Even in an age of upended electronic book sales numbers, these ones are pretty crazy. The Making of a Fly, essentially a biology textbook, published by Wiley Blackwell in 1992, ended up being flogged on Amazon for over $23 million earlier this month. The answer to the question is not held in the product description of The Making of a Fly:
Understanding how a multicellular animal develops from a single cell (the fertilized egg) poses one of the greatest challenges in biology today. Development from egg to adult involves the sequential expression of virtually the whole of an organism's genetic instructions both in the mother as she lays down developmental cues in the egg, and in the embryo itself. Most of our present information on the role of genes in development comes from the invertebrate fruit fly, Drosophila.Not exactly the stuff Da Vinci Codes are made of. So what happened? According to CNN.com, “it appears it was sparked by a robot price war.”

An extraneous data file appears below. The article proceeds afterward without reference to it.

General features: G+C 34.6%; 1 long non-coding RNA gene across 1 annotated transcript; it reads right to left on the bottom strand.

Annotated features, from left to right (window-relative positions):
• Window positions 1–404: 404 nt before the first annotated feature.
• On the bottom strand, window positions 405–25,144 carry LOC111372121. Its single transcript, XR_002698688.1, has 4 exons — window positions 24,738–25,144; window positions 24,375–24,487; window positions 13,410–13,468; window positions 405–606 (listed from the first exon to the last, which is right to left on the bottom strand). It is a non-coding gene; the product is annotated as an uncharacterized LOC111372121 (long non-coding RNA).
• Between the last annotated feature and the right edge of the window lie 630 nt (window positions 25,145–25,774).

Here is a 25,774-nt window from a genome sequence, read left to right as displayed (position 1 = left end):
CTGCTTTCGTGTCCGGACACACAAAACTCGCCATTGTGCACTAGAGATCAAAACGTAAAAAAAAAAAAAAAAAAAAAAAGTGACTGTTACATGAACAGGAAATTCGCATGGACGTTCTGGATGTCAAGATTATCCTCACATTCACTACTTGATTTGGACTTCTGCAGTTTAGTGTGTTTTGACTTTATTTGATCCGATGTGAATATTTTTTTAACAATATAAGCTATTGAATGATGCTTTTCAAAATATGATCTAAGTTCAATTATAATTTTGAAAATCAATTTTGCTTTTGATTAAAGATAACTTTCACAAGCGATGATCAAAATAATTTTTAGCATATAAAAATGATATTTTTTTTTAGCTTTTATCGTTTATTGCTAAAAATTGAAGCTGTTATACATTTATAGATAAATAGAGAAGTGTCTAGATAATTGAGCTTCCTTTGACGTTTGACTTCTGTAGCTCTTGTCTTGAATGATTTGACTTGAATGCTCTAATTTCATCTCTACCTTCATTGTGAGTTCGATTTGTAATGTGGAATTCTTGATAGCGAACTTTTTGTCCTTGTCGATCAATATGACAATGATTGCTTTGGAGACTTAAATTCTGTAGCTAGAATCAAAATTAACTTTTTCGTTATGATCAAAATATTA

[Evolutionary biologist and blogger Michael] Eisen watched the robot price war from April 8 to 18 and calculated that two booksellers were automatically adjusting their prices against each other.In case you’re wondering, the pricing has been brought back to more or less normal now.
One equation kept setting the price of the first book at 1.27059 times the price of the second book, according to Eisen's analysis, which is posted in detail on his blog.
The other equation automatically set its price at 0.9983 times the price of the other book. So the prices of the two books escalated in tandem into the millions, with the second book always selling for slightly less than the first. (Not that that matters much when you're selling a book about flies for millions of dollars).
The incident highlights a little-known fact about e-commerce sites such as Amazon: Often, people don't create and update prices; computer algorithms do.